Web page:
Something happened yesterday, quite unexpected, and initially very upsetting. Maybe it still is; but I’m trying to process it in an open-minded way, rather than accept it as simply disastrous news and let it get me all down and discouraged.
An update. As of today, the news I got isn’t as bad as I thought it was yesterday when I got the mail, and then when I made a phone call to a government office that seemed to confirm a “worst case scenario.” But another phone call to the same office this morning, and a conversation with a different “agent” put it in a much better light.
And there I was yesterday in full panic mode, desperately trying to figure out how to find the bright side: maybe it was a message, someone or something trying to tell me, you really have to re-think what you’re doing.
And I did. But surely, I told myself, leaving here is not an option. Yes, I know it may be a crazy dream. There’s so much to do, and I’m starting to feel my age, and questioning if I have the wherewithal to do right by this special place, one of the last of the old Hope Ness farms to survive Dow Chemical’s land acquisitions 50-plus years ago.
I take the “No Exit” sign personally where Cathedral Drive begins. This is it; this is where I’m supposed to make my last stand. This is where I’m supposed to live, to cherish and protect for the sake of my family for their future use.
Two of my girls were born more or less around the corner. They used to visit here when Wilma and Cliff were still alive. Years later, the first time Kathy came for a visit she felt “at home.” So did her husband Scott who was born and raised in rural northern Ontario and felt physically and spiritually refreshed after just a couple of days here, away from the big city.
I want to see my little grandson Jacob have plenty of quality time here in the midst of this natural beauty; granddaughters, Asia and Allie, too, and other members of my large, extended family – daughters, grandchildren, and now great grandchildren. What a gift this place is to them, to be able to experience life “at the farm” in all sorts of wonderful ways they might make of it.
This is not something I can just walk away from. (I thought yesterday I couldn’t drive away from it, even if that’s what I wanted to do. Suffice it to say the letter in the mail was about my driver’s licence.)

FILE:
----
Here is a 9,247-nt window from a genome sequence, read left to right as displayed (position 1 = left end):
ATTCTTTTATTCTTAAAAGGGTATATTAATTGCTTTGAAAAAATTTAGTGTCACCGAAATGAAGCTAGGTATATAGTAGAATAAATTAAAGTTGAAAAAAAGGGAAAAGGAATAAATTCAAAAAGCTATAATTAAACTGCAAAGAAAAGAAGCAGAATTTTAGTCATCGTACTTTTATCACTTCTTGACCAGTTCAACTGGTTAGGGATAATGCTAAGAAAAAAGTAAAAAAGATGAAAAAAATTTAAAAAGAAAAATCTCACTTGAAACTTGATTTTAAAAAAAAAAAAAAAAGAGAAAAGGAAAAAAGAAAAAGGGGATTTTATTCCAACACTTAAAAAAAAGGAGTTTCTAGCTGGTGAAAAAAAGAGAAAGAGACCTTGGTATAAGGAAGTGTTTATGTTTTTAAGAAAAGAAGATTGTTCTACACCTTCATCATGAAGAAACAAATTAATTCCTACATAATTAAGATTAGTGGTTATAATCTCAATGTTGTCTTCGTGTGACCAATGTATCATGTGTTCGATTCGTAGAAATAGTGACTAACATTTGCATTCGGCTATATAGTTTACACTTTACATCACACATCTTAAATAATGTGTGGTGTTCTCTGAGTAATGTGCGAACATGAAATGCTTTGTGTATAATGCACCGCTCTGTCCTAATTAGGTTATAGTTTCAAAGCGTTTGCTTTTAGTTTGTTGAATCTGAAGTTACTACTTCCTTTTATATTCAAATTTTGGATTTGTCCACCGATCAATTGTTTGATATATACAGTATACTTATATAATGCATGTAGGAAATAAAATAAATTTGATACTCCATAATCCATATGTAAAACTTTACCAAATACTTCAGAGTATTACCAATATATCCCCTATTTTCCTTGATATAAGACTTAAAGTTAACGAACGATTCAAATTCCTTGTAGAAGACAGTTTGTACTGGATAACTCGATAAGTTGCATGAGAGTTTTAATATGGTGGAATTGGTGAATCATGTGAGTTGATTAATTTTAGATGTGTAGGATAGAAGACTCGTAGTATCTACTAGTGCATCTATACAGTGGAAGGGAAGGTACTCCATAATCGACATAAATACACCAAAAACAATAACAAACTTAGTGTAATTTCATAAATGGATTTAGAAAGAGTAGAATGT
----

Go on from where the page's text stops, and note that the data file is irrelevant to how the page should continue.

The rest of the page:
I just finished reading a biography of Dietrich Bonhoeffer, the German theologian who became involved in the failed Second World War plot to assassinate Hitler. He was executed shortly before the war ended.
Bonhoeffer often said it was important for people of faith to hear what God was trying to tell them. I don’t know that I’ve got Bonhoeffer’s kind of faith, but I have come to believe there is a great spirit, a creator that wants us to do good on its behalf in the living world it has created and re-affirms every time a bird sings or a blade of grass emerges.
Bonhoeffer called that “discipleship” and he knew “the cost” could be his life when he put on that mantle. Has there ever been a time more in need of disciples? One way or another we are called to discipleship, you and I.
For goodness sake, I live on Cathedral Drive, in Hope Ness, beside the Hope Bay Forest. Read the signs, Phil.
“Have I been with you so long, Philip, and still you do not know me.”
I think I mentioned in an earlier post, Saving Hemingway’s Life, that I firmly believe I had at least two guardian angels when I hitch-hiked across the States in the summer of 1961 when I was 18. They wore the mask of good people I met along the way who took me under their wing for a while, and probably saved my life more than once. I suppose you either believe in that sort of thing, or you don’t.
I thought what I found yesterday morning when I opened that letter was bound to be life-changing. And then I got myself into a space where I was thinking the apparent bad news was a gift, after all.
And that above all remains, no matter how it works out one way or another with the licence, or not.